This is overfishing: the serial depletion of fish populations from too many people catching too many fish, leaving too few adult fish to repopulate the seas.
Too much boat capacity
In the same way that industries such as farming and oil extraction have lobbied protections and subsidies into existence, fisheries have also bullied governments into protecting their economic interests at the expense of the environment. Motivated by trade interests as well as social and political pressure, direct capacity-enhancing subsidies account for 60% of all fisheries subsidies. While a reduction in boat capacity would help the fish, the cost in terms of livelihoods and economic impact is not small. Additionally, an end to subsidies is not politically feasible in many countries.
The easiest way to catch a targeted fish is to scoop up everything that swims with it. For fish that are bottom-dwellers, like haddock or shrimp, boats drag a net along the ocean floor, effectively bulldozing the seafloor. Unintended catch can include coral, sea turtles, sharks, or anything else lurking in the path of the net. Depending on regional regulations, that bycatch might be dumped and wasted, or landed for local food. The ratio of bycatch to shrimp in Bangladesh was calculated to be as high as 67-to-1. The Gulf of California Mexican shrimp industry was assigned a ratio of 10-to-1. Globally an estimated 27 million metric tons of bycatch is caught annually. Most efforts to encourage increased sustainable harvesting include introducing more selective gear and less destructive methods.
Waste in the supply chain
Close to 20% of all fish in North America is wasted in the supply chain before it reaches the consumer. In developing nations, where freezing technology is more scarce, that figure rises to 30%. A major contributing factor is that static consumer demand for familiar, popular fish does not match the variability and seasonality of a wild harvest. Additionally, fish are not sold in advance, as are many commoditities, so the effort to connect them to a market begins after a fish is landed and already on its way to spoiling.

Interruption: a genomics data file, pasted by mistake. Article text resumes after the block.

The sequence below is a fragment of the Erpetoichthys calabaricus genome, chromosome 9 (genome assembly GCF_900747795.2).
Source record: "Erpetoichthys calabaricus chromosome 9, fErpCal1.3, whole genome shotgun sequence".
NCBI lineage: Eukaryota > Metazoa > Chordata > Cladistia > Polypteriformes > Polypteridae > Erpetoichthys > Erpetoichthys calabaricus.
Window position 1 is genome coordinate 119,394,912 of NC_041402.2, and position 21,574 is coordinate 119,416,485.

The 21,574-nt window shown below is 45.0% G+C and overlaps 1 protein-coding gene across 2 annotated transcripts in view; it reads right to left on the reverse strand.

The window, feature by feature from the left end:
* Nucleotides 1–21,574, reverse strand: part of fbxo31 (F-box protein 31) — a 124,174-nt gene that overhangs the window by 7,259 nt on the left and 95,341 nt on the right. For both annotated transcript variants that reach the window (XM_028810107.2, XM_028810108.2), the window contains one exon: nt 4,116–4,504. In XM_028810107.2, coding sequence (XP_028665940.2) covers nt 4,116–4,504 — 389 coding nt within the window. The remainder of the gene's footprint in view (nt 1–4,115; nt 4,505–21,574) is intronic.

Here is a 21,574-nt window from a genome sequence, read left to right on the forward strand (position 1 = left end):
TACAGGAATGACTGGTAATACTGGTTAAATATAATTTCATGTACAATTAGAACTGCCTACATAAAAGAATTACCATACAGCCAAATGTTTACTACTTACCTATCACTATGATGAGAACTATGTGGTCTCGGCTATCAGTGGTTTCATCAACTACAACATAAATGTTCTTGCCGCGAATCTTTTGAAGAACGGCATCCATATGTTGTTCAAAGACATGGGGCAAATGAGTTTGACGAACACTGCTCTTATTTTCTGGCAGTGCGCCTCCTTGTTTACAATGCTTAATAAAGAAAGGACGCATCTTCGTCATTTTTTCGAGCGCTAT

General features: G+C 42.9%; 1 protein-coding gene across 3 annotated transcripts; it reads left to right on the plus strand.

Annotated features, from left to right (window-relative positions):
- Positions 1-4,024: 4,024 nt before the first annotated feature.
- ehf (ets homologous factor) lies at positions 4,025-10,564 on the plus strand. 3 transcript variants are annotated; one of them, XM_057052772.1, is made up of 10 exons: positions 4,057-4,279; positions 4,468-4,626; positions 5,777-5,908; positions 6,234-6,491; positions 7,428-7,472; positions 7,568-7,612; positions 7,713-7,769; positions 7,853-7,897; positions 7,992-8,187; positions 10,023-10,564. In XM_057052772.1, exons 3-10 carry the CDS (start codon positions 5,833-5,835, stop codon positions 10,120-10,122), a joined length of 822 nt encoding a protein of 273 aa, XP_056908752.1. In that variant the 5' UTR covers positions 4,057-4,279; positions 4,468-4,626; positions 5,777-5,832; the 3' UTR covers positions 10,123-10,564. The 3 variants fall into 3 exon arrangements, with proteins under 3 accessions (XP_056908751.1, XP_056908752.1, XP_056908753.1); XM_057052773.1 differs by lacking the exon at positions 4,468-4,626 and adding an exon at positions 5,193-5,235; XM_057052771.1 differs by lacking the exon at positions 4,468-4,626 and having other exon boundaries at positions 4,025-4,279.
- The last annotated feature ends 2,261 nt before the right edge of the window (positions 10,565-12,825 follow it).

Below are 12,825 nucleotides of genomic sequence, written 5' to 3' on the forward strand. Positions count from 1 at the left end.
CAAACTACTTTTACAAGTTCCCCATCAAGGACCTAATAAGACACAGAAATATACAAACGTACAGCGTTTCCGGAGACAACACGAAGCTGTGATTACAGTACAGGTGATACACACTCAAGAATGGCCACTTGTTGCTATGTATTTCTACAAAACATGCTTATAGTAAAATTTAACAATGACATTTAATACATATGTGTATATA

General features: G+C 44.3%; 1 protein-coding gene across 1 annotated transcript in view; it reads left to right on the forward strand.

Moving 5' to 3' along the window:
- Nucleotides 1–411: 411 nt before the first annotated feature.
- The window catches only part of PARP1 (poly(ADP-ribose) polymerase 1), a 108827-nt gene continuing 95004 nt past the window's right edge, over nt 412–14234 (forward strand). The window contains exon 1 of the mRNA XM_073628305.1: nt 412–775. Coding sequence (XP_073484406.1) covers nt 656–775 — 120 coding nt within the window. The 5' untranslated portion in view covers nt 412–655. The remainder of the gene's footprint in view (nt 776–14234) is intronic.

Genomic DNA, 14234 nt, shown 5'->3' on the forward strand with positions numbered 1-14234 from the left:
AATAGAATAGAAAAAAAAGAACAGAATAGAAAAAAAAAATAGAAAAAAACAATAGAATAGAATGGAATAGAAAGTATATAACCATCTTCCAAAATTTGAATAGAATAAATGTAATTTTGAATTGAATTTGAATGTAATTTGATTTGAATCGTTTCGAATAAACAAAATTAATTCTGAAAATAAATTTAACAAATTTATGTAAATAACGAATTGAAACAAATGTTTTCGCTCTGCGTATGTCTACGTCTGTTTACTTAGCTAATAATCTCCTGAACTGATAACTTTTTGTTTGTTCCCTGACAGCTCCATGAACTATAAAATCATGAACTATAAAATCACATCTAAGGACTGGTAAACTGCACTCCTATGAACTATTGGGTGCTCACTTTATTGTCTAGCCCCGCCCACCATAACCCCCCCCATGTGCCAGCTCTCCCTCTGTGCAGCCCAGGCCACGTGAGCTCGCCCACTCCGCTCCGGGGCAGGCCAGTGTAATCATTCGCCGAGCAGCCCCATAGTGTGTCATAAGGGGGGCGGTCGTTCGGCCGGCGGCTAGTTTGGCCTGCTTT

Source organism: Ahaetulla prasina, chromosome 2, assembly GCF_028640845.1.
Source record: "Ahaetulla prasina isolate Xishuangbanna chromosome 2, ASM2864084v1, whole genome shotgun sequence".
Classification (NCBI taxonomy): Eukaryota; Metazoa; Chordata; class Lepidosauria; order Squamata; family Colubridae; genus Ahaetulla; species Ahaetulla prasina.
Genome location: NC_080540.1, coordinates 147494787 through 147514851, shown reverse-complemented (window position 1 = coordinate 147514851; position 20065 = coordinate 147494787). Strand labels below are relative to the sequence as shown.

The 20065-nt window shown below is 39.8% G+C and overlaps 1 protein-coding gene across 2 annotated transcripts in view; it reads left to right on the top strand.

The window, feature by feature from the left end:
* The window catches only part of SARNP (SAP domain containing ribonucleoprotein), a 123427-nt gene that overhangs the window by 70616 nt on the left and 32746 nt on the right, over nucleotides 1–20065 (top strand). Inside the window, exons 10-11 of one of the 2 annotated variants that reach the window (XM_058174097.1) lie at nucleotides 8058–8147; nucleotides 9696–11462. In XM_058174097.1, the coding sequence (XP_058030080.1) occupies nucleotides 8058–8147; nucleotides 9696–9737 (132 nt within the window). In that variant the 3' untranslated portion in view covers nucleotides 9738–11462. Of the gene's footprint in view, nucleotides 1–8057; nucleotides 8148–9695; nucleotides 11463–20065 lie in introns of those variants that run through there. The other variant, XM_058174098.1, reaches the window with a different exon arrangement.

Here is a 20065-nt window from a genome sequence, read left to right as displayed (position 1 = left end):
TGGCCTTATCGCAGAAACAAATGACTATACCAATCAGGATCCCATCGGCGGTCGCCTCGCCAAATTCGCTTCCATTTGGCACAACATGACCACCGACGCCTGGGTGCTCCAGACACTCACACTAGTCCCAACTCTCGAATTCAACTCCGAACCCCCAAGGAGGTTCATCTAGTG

More than one-third of all fish in North America are mislabeled. For some species, fraud rates are even higher: Red snapper is truly red snapper only 13 percent of the time. Some of this mislabeling is certainly accidental. The seafood supply chain is rife with outdated technology, and few companies can digitally pass data between players. Without adequate tracking methods, the door is wide open for unscrupulous players to mislabel, or for illegal fish to find its way into the legitimate supply chain.
Valuing better fish
A price premium for sustainably caught fish would align market incentives with more sustainable practices, driving system-level change. There are multiple ways to achieve this: technology to improve quality and handling, local or other specialty marketing, tying story to each fish caught. Each of these represents a promising approach to securing higher prices for more sustainably caught product.
Technology and partnerships that support more efficient and accurate species, origin, and catch-method information for individual fish eliminate illegal, unreported, and unregulated fish from the supply chain. Such efforts also increase the efficiency of operations, leaving distributors with more money in their pockets.